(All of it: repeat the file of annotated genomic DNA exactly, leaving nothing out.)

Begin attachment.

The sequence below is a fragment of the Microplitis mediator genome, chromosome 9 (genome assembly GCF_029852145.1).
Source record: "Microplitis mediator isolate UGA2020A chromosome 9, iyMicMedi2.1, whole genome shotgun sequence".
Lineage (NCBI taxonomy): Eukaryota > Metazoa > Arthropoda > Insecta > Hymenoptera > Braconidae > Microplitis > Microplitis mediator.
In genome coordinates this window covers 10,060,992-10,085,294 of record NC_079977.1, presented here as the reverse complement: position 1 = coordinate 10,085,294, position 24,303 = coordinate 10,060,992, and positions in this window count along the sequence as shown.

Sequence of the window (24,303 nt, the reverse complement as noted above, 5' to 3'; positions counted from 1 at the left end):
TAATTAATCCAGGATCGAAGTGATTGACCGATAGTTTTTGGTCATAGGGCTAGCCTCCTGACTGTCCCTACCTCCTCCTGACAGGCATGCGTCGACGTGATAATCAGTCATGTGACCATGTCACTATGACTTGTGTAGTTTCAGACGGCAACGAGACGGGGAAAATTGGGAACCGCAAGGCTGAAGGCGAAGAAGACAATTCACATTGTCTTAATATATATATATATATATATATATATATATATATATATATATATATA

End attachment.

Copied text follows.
The sequence below is a fragment of the Microplitis mediator genome, chromosome 9 (genome assembly GCF_029852145.1).
Source record: "Microplitis mediator isolate UGA2020A chromosome 9, iyMicMedi2.1, whole genome shotgun sequence".
Lineage (NCBI taxonomy): Eukaryota > Metazoa > Arthropoda > Insecta > Hymenoptera > Braconidae > Microplitis > Microplitis mediator.
In genome coordinates this window covers 10,060,992-10,085,294 of record NC_079977.1, presented here as the reverse complement: position 1 = coordinate 10,085,294, position 24,303 = coordinate 10,060,992, and positions in this window count along the sequence as shown.

Sequence of the window (24,303 nt, the reverse complement as noted above, 5' to 3'; positions counted from 1 at the left end):
TAATTAATCCAGGATCGAAGTGATTGACCGATAGTTTTTGGTCATAGGGCTAGCCTCCTGACTGTCCCTACCTCCTCCTGACAGGCATGCGTCGACGTGATAATCAGTCATGTGACCATGTCACTATGACTTGTGTAGTTTCAGACGGCAACGAGACGGGGAAAATTGGGAACCGCAAGGCTGAAGGCGAAGAAGACAATTCACATTGTCTTAATATATATATATATATATATATATATATATATATATATATATATATA